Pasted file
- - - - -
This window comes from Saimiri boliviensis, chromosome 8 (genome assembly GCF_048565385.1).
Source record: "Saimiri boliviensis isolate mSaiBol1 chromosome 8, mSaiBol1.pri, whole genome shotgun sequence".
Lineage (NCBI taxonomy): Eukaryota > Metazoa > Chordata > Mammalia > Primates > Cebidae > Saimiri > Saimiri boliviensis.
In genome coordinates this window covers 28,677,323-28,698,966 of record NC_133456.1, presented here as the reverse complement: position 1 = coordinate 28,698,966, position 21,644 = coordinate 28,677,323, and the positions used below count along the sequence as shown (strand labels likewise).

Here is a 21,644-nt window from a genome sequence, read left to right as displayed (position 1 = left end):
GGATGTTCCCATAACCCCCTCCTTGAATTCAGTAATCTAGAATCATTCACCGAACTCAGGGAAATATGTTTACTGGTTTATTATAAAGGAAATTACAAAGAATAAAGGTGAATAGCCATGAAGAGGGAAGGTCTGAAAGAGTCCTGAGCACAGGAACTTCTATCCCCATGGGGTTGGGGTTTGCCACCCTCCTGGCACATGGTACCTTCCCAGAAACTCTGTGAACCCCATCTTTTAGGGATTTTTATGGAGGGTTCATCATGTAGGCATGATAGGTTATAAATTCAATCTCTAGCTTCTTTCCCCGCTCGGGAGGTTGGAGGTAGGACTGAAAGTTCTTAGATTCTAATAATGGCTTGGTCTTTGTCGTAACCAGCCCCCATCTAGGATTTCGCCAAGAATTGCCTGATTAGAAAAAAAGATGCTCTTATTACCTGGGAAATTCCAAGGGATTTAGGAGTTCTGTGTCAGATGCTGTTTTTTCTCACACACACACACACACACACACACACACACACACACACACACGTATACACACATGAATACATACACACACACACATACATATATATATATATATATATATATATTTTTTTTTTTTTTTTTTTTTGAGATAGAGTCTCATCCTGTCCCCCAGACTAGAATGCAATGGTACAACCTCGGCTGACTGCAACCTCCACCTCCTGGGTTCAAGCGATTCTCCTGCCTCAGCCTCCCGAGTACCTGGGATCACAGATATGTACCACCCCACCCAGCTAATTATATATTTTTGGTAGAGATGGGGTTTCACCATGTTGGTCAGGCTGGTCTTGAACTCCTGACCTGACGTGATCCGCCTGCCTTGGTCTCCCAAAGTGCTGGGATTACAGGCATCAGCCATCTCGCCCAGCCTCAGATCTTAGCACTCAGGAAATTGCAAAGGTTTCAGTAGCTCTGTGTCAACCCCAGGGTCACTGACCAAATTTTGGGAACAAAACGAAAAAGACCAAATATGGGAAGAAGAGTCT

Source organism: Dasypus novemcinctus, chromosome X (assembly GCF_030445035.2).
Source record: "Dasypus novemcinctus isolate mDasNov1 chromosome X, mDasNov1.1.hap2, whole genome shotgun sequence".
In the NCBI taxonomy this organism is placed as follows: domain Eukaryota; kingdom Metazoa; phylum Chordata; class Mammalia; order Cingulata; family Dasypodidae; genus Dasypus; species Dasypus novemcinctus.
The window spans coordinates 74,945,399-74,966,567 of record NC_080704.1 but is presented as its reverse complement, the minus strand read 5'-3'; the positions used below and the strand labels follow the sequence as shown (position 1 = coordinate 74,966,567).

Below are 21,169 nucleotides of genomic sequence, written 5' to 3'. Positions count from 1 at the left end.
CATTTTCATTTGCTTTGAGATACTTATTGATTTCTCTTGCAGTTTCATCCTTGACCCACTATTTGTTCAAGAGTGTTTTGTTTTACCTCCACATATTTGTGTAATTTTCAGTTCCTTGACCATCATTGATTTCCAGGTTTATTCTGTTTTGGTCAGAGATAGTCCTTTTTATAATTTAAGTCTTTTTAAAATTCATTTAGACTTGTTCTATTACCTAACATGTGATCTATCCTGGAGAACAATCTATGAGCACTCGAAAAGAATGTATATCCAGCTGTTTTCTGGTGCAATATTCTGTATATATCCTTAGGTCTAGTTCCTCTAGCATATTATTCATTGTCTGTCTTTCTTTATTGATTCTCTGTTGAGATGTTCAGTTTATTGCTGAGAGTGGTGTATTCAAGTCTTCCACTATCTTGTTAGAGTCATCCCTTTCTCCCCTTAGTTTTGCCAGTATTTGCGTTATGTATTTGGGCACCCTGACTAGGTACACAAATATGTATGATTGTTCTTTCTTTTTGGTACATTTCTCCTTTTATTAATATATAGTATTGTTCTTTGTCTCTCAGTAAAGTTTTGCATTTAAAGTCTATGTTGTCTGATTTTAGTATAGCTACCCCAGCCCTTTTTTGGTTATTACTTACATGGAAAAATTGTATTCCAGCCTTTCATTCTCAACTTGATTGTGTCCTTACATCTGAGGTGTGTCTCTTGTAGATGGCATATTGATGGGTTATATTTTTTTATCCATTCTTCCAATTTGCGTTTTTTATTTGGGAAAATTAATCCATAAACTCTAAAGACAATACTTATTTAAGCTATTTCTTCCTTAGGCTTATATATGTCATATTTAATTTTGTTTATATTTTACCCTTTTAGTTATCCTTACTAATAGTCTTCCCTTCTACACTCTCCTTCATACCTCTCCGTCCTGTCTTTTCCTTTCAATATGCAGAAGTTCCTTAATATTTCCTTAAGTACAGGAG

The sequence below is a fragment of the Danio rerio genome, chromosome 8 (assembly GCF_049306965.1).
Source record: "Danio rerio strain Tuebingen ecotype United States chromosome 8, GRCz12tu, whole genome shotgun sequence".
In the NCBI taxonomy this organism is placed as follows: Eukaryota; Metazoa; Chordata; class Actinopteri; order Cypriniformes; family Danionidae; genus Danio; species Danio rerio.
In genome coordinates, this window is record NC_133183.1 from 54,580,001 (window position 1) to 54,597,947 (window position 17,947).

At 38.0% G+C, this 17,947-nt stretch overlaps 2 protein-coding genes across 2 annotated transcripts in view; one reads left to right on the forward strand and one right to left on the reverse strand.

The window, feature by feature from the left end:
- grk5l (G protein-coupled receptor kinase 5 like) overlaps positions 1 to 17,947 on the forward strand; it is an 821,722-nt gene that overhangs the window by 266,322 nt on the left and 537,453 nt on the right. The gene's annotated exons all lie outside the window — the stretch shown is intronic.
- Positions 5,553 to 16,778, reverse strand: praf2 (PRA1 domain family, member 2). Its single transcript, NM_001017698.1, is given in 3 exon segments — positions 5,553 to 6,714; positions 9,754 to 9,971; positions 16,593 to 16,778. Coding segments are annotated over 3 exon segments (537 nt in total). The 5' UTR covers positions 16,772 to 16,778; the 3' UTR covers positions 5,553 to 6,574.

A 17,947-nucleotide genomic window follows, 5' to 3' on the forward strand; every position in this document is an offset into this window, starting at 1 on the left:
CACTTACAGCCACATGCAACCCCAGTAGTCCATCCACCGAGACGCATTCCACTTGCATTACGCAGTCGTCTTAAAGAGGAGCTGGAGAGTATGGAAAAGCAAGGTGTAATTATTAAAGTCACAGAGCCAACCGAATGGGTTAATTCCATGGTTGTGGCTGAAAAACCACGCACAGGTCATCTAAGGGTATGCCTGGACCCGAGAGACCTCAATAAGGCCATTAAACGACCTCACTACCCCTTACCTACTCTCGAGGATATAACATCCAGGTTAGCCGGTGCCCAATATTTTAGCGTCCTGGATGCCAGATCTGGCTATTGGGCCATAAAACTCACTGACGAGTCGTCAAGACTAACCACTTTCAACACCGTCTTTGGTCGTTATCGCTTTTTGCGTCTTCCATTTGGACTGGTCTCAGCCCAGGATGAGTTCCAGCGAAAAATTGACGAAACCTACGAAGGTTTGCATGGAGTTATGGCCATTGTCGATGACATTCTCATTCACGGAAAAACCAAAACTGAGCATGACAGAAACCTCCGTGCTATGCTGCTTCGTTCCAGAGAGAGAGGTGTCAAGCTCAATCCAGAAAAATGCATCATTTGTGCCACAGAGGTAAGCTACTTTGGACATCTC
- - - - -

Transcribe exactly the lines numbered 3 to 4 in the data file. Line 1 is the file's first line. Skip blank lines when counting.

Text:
Lineage (NCBI taxonomy): Eukaryota > Metazoa > Chordata > Mammalia > Primates > Cebidae > Saimiri > Saimiri boliviensis.
In genome coordinates this window covers 28,677,323-28,698,966 of record NC_133456.1, presented here as the reverse complement: position 1 = coordinate 28,698,966, position 21,644 = coordinate 28,677,323, and the positions used below count along the sequence as shown (strand labels likewise).